Lawmakers aim to restore Voting Rights Act

Rep. John Lewis, D-Ga., a civil rights icon who helped introduce the legislation on Capitol Hill Thursday, testified at the Senate Judiciary Committee's hearing on the Voting Rights Act in July 2013. AP Photo/Jacquelyn Martin

They are often on different sides of the aisle, but on Thursday, Rep. Jim Sensenbrenner, R-Wis., joined four Democrats to introduce legislation to restore the Voting Rights Act.

The landmark 1965 legislation was gutted by a 2013 Supreme Court ruling, Shelby County v. Holder, which determined the standards used to judge whether states with a history of discrimination must seek preclearance from the federal government before changing their voting laws and practices were outdated.

It was initially unclear how Republicans, who typically do not curry much favor among the minority voters the law was designed to protect, would respond.  Ultimately, Sensenbrenner, who helped lead the last reauthorization of the law in 2006, joined with Reps. John Conyers, D-Mich., and John Lewis, D-Ga., and Sens. Patrick Leahy, D-Vt., and Chris Coons, D-Del., to rewrite the formula.

 “I have said all along that of all the important civil rights laws that has been passed in the last 60 or 70 years, the most important one has been the Voting Rights Act because it has been the most effective,” Sensenbrenner said at a news conference Wednesday. “Shelby County v. Holder severely wrecked the election protections that both parties have fought to maintain. This bill modernizes the Voting Rights Act and restores those protections that were gutted by the court and will ensure that every citizen has an equal opportunity to participate in our democracy.”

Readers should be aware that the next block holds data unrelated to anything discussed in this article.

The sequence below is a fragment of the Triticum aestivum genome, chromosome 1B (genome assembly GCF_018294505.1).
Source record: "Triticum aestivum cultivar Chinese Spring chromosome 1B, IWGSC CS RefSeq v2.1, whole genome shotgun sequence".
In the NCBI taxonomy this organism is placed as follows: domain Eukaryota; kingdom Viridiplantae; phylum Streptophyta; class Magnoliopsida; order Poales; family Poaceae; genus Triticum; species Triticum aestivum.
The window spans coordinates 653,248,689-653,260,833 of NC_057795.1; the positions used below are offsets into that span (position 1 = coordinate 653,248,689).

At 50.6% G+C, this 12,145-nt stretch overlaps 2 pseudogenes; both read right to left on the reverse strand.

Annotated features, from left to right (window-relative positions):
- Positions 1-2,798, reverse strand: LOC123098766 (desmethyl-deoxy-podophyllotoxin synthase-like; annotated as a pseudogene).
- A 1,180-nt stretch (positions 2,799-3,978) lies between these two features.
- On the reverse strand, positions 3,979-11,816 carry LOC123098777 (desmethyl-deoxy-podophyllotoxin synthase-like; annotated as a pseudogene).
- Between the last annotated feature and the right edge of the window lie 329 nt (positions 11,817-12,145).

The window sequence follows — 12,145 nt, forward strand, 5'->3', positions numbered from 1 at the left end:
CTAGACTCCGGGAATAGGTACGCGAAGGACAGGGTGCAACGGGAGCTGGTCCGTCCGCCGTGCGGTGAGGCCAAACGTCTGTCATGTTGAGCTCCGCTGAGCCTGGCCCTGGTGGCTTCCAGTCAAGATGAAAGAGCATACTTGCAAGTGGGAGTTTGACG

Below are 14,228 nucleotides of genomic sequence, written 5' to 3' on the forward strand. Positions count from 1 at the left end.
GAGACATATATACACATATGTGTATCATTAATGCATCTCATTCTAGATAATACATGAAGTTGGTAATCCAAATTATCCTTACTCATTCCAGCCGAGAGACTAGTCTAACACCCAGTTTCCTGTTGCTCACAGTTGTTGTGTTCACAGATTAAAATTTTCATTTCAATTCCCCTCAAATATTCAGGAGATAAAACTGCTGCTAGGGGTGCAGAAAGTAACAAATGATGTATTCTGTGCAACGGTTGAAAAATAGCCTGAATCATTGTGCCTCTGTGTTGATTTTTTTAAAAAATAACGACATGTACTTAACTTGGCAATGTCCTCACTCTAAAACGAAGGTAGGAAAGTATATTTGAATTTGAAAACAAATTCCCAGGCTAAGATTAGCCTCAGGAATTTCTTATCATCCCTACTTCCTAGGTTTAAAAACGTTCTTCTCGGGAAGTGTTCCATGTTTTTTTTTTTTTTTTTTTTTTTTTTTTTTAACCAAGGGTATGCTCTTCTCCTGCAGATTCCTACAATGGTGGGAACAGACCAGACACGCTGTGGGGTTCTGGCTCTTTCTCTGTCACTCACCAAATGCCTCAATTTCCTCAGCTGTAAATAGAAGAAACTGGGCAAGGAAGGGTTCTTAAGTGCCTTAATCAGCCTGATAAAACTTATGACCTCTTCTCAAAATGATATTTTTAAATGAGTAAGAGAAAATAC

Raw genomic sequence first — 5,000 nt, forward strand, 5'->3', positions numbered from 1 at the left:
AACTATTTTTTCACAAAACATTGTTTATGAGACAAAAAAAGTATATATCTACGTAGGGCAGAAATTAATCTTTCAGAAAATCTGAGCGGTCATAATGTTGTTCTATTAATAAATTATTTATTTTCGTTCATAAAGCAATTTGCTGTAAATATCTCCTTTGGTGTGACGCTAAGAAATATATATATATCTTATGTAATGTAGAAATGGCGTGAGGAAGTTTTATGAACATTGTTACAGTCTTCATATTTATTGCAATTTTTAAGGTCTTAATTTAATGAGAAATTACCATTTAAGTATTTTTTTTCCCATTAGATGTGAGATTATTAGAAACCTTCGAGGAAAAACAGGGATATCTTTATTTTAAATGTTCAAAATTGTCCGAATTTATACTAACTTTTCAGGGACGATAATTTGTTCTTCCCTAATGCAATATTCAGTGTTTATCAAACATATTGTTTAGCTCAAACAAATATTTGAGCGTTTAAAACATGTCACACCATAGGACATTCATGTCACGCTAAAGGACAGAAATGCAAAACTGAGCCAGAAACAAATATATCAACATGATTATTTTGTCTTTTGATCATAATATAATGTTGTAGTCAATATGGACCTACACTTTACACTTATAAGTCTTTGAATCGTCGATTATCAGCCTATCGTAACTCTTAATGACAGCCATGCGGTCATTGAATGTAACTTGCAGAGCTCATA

Under the new formula crafted by Sensenbrenner, Leahy and Conyers – the latter two are the chairman and ranking member of the Senate and House Judiciary Committees, respectively – all U.S. states and jurisdictions will be eligible for a review of their voting history under the same standards. A state will have to seek preclearance if they have had five voting violations in the most recent 15-year period. States that have had no violations in the past 15 years do not have to seek permission from the federal government when changing election laws or practices.

Though he said it was “not a perfect deal,” Rep. John Lewis, D-Ga., a leader of the civil rights movement, called the legislation “amazing to me.”

“It is unbelievable, it is almost unreal that we were able to come together so quickly to craft a compromise that both Democrats and Republicans can find a way to support and move forward,” he said.

It is not yet clear how the legislation will proceed in the House and the Senate. Sensenbrenner says he has some commitments from other Republican members that are ready to support the bill, but has only spoken to House Majority Leader Eric Cantor, R-Va., about it. Leahy said that the bill would not be filibustered in the Senate.

Lewis predicted it would pass in the House. “The will is here to do it,” he said.

  • Rebecca Kaplan

    Rebecca Kaplan is a political reporter for CBSNews.com.

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